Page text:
Weekly Round Up
Where do you scan for news? I keep an eye out for recent exploits and breaches that have come to light, new tools, interesting idea’s, etc.
Five topics for the week:
- Don’t cry if you still can’t explore Hyrule because you don’t have a Switch yet. Go out to our own desert for Desert X outdoor art show between now and the end of April. Then when you get home, play your Ocarina to unlock the door! (If you do get one, they do have a webkit vulnerability, which will likely get patched, but still worth watching excellent video going over how it would work)
- In the not news to anyone here category: Creepy IoT toys continue to be creepy. If you’re hoping to beable to throughly check out these nightmares for $19.99 check out a video with similar content from that webinar with Larry Pesce (@haxorthematrix) last week. Geared to people who want to learn how to reverse engineer, not builder, but useful. Also keep and eye on the IoTA page on the Ingaurdians site to stay posted. In good news, sometimes IoT makers do post updates like Dahua/HikVision this past week. Admittedly it comes under the avoidable and too little to late category, but progress. The FCC is taking an about face, no shocker, and hanging consumers out to dry in terms of requiring improved security.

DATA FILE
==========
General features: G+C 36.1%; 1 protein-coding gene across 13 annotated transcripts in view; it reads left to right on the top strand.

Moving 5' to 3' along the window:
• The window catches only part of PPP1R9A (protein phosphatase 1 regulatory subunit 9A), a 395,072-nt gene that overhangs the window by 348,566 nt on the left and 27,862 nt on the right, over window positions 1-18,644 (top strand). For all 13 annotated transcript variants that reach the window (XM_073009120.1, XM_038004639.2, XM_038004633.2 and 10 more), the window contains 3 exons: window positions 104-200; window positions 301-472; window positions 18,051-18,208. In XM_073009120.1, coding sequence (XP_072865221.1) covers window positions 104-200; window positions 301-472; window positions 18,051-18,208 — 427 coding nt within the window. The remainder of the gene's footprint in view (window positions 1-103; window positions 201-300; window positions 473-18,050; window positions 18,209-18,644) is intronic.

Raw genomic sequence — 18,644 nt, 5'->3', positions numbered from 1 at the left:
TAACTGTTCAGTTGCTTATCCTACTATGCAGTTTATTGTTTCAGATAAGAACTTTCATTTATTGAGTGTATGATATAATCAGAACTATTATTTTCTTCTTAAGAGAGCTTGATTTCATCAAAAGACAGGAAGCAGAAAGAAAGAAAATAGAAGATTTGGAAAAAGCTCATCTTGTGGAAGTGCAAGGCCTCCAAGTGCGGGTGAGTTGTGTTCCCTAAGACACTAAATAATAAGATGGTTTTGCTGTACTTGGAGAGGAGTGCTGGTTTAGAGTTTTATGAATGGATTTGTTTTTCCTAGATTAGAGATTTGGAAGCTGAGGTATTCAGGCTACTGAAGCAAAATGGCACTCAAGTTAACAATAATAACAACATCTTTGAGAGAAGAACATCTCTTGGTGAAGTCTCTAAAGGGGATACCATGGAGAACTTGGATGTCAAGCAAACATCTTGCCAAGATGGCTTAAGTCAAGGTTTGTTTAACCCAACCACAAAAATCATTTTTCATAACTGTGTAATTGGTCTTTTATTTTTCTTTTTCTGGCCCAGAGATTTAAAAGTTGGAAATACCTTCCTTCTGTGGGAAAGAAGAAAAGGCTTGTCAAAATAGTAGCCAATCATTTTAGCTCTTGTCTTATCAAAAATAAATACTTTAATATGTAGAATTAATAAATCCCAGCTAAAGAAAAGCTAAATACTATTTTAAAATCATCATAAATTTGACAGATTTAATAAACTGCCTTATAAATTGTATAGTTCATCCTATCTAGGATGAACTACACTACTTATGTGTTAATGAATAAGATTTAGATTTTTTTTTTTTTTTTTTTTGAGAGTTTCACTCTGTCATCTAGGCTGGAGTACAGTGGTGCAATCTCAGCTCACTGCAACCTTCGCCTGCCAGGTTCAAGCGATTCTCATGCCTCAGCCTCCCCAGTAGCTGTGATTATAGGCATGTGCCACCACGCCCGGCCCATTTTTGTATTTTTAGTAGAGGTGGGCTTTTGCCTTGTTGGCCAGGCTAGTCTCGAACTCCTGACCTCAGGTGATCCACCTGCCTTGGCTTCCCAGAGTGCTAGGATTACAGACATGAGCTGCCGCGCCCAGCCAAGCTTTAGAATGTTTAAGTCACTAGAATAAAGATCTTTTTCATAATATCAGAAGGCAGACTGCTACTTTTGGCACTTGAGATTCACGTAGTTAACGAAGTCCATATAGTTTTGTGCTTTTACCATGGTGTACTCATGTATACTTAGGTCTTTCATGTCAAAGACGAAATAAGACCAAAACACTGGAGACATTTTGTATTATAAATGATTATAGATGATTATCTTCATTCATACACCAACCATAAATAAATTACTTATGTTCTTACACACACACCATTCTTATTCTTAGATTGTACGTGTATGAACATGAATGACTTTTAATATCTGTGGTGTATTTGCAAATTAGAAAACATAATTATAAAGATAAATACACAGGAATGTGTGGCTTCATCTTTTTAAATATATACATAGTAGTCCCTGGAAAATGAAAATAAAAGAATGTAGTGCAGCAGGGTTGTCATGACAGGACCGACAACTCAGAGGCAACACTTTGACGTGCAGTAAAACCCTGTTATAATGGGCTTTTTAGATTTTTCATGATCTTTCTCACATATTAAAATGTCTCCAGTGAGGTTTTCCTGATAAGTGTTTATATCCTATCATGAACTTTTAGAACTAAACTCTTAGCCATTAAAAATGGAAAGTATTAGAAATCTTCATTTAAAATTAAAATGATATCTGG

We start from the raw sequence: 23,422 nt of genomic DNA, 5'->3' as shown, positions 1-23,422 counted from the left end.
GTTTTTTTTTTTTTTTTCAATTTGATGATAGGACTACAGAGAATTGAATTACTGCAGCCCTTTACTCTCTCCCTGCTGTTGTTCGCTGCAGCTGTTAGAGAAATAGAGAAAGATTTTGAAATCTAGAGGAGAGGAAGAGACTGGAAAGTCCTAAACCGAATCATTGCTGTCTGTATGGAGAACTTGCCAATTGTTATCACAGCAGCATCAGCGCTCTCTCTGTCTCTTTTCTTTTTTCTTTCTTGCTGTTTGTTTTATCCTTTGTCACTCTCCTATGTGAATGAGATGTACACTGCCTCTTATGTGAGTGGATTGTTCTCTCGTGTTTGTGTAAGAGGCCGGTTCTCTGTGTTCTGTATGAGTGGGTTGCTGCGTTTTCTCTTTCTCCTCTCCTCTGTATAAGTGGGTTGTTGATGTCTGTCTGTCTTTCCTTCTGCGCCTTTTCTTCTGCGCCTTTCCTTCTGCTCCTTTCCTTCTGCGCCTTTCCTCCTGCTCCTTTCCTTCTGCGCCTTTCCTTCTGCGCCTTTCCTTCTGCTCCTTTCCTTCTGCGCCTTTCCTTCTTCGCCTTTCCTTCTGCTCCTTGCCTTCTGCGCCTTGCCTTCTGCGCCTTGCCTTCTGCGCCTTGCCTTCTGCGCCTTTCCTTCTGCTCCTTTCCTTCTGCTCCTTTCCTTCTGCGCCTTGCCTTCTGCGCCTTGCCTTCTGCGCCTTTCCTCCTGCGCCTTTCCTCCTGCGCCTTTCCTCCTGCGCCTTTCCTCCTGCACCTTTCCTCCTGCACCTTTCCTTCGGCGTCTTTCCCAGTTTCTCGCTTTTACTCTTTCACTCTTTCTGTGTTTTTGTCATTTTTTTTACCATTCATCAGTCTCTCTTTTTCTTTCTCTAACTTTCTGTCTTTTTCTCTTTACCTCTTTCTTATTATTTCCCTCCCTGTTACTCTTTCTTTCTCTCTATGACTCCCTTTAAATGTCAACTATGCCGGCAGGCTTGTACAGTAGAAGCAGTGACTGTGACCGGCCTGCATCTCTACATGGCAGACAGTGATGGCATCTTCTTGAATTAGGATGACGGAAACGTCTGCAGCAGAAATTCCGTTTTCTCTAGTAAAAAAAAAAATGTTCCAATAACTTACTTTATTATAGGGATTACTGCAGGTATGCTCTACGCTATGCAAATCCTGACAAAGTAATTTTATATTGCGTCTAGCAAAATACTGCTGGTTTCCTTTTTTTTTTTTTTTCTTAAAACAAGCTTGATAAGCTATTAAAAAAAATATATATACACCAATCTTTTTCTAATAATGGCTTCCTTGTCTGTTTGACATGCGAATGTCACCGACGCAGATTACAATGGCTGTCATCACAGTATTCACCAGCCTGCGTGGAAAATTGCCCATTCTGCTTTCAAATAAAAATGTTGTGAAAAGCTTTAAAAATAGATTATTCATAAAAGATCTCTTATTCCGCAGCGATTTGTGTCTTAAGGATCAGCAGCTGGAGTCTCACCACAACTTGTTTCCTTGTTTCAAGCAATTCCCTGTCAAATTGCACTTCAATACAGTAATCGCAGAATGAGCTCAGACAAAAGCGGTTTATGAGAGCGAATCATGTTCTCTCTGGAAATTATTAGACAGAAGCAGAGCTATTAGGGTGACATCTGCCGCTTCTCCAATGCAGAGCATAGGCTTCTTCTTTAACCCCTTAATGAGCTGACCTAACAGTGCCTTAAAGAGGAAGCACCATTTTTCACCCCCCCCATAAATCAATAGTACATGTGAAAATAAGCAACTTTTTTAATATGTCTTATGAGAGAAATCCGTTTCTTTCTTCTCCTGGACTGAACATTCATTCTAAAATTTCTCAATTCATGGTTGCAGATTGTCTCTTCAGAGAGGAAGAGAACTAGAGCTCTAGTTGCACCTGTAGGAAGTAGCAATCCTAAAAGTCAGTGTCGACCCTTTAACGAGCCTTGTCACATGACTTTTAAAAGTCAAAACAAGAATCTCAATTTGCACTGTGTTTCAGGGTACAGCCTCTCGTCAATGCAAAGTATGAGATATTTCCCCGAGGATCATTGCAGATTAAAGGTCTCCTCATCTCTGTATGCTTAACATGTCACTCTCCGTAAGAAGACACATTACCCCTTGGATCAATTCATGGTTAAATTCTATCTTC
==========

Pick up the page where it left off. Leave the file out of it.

- Motherboard is killing it this week with both a profile of Eva Galperin (EFF’s Director of Cybersecurity). She’s an example of an actual hero. They’ve also included an article about US farmers and Ukrainian firmware. I’ve linked to the EFF’s page on supporting the right to repair before.
- Written for designers, but works as a call to devs to take responsibility for advocating security and privacy best practices, too – Ethics can’t be a side Hustle. Sentiment echoed in by Scott Brody of Simply Secure in interviews on O’Reilly Security Podcast – “How to secure software by caring about humans, not security,” summary on boingboing
- “Forging the future of financial, banking & payments technology”? Then you might be at finDEVr. The finance people typically take security and verification systems seriously, so there might be something to learn here. If you want another excuse to go to New York for a conference try Hackers of Planet Earth (July). To get a taste, watch the proceedings from 2016 The O’Reilly Security Conference (October) has a name that it might be an easier to get Accounting to sign off on if that’s a concern.
What’s are the frictions keeping you from doing “what’s right”? Regret is only useful if it leads to a plan on how to improve.
This list will be getting longer, but lets keep it simple while folks are still setting up.
- Updated software recently? Pick a new device to check on today.
- Backups still up and running? When was the last time you made a clean disk image? Here’s a new great article on how to design a backup system.
- Reduce your attack surface: Delete a low quality app from your phone. Delete an account.
- Add a password to your password manager… and delete it from everywhere else.
- Anywhere you could add two factor authorization?
- Double check privacy settings on your phone, social media accounts.
Continuing Set Up
We’ve covered so much so fast. You’re not behind, you’re just where you are. Pick something to do.
- If you’re having trouble with all the set up, the coach tool at the Crash Override Network has a great step by step break down for many of the same introductory steps we did here.
- Review the list of OneThing articles so far and pick one to catch up on.
We are a community. You are a welcome part of it.